What to Know During National Food Allergy Awareness Month

Be prepared wherever you go with this information.

Be prepared wherever you go.

September is Food Allergy Awareness Month and there is no better time to draw attention to the condition that affects approximately 15 million Americans. This number has increased by 50% from 1997 until 2011 for unknown reasons. With more people who suffer with a food allergy, we feel it is important for people to be aware of what a reaction looks like and what to do if one occurs. An individual who uses Complex Rehab Technology may require more attention if they are dealing with a food allergy. They must have someone ensure they do not come in contact with the offending food and monitor all substances they consume.

NCART values you and your overall health, which is why we want to provide ways to be safe against food allergies. We hope you find these helpful when caring for yourself or a loved one.

The eight most common food allergies that make up for 90% of all cases include:

  • Peanuts, tree nuts, soy, wheat, milk, eggs, fish, and shellfish

If someone allergic to one of the above consumes even a small amount, they may suffer with:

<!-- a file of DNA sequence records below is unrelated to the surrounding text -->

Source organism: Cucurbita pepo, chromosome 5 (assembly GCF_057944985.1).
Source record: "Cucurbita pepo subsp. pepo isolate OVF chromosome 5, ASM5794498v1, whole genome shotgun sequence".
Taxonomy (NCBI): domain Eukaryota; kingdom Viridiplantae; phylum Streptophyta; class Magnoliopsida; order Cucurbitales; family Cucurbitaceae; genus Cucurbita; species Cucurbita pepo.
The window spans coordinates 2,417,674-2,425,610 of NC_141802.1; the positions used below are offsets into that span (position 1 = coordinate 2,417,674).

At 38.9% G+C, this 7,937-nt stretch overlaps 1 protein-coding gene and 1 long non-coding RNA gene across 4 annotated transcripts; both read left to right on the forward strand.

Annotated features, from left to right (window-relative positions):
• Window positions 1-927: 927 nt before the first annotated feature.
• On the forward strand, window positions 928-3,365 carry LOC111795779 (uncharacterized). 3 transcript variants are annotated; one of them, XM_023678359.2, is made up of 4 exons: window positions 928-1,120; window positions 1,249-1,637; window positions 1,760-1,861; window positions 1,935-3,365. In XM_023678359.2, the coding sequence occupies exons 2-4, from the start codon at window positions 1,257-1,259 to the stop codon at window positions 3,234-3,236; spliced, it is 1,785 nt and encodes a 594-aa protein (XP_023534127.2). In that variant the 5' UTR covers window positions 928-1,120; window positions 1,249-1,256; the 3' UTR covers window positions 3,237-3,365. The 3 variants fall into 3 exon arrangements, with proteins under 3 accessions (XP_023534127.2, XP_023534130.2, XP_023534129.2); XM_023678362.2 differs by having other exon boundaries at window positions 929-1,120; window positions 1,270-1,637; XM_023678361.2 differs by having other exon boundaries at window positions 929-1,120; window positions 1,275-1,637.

• Sneezing, stuffy nose, itchy or watering eyes, swelling, rash, stomach cramps, nausea, vomiting, or diarrhea.

Symptoms of more severe cases may include:

  • Difficulty breathing, wheezing, dizziness, fainting, turning blue, and drop in blood pressure.

If you ever sense someone is having an allergic reaction, check for identification on a bracelet or piece of jewelry. Give them their auto-injector if they have it and call 911 immediately.  It is important for anyone with a food allergy to have their identification and up to date prescription with them at all times.  A caregiver for a CRT patient should ensure they always have their identification on them so others are aware of their condition when they may not be able to explain it. By being aware of the symptoms, you will better be able to identify a reaction and take measures necessary to ensure their safety.

Whether you use CRT or know someone who does, we encourage you to visit our site and learn about the current state and federal issues. Join in our efforts for the protection of CRT and we wish you a safe and healthy month!